So what I decided to do is look for our own location. I was very lucky and found a private backer, yet another independent promoter, one of the very few left in the country. There’s probably less then five…What we did was we teamed up and we looked for our own location and decided to refine Lollapalooza. Lollapalooza was in its day, the first traveling festival. In 1991 it started all the other traveling festivals. It was a wonderful concept and the country really loved it, but it was a different time. There was not the monopoly that there is today, so we changed the model and we went to a location and built it ourselves and you know what? It has proven to be a very good idea.

After last year’s cancelled show, how excited are you to have it back?
It was beyond my expectations. I honestly didn’t think I would ever do another Lollapalooza. As you know, the way things are with the monopolies and the corporations, once a tragedy happens to you in the business world, it’s very hard to regain your footing. I almost believed it myself.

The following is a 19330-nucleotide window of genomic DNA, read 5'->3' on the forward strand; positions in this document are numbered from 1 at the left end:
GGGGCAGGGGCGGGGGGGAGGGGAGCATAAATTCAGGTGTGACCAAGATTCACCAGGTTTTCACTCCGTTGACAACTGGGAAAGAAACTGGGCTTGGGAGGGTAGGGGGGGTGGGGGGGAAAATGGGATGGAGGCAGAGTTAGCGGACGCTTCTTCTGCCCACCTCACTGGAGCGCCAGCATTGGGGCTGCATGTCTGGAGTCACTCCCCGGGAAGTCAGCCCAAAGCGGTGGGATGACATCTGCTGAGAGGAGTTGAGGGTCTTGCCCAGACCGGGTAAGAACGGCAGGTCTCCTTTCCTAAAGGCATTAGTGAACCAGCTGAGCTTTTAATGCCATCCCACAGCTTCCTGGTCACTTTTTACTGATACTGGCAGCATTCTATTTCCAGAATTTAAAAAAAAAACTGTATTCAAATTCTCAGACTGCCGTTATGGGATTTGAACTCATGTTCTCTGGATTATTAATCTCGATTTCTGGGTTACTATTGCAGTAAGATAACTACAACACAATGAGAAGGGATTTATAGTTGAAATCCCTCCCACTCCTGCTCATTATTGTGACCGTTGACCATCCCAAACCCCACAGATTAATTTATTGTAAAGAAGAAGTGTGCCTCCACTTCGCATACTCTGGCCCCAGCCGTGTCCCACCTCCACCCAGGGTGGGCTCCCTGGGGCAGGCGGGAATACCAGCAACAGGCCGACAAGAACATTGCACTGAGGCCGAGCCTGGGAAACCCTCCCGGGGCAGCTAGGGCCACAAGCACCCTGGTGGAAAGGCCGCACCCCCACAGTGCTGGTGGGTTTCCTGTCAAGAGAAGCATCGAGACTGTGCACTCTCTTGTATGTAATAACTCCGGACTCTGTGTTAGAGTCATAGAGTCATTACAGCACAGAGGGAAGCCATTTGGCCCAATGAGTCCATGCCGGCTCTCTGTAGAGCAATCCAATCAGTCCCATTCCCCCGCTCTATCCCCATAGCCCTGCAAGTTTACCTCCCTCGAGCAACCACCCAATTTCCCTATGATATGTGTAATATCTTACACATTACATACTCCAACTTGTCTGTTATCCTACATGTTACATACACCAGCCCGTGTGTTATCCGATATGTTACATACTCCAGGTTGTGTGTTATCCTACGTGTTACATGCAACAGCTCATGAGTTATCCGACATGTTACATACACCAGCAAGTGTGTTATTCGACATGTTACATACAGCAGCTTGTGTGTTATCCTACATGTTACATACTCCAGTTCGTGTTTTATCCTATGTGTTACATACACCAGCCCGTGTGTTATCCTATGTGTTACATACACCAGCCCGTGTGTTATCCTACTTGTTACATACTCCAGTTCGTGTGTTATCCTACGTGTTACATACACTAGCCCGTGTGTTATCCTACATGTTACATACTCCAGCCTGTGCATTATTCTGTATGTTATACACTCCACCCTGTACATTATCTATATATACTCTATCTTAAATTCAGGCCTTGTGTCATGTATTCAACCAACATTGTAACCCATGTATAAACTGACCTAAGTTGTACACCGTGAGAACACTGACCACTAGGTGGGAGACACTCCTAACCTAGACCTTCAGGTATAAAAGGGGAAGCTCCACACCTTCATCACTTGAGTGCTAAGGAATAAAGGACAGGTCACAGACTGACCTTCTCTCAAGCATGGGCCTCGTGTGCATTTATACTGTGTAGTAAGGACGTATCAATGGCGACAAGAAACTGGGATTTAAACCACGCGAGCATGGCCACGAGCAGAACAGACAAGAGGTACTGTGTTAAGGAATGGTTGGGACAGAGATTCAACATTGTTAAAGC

You were able to maintain the festival’s integrity and bring atmosphere back.
I think we have more integrity than we’ve had since probably 1994 now because we look over everything and locations are wonderful again. We’re paying for the groups that we want and I think that you feel it. It’s kind of like home cooking. You’ll taste the different.

Tell us about your new project Satellite Party.
Satellite Party is being developed into a play that will eventually become a feature film. As I was writing this, I had the good sense to realize I needed a musical partner in this and I sat down with this amazing musician, Nuno Bettencourt, who’s just one of the great guitar players of our day. I don’t know if you’ve heard him?

He’s formerly from Extreme?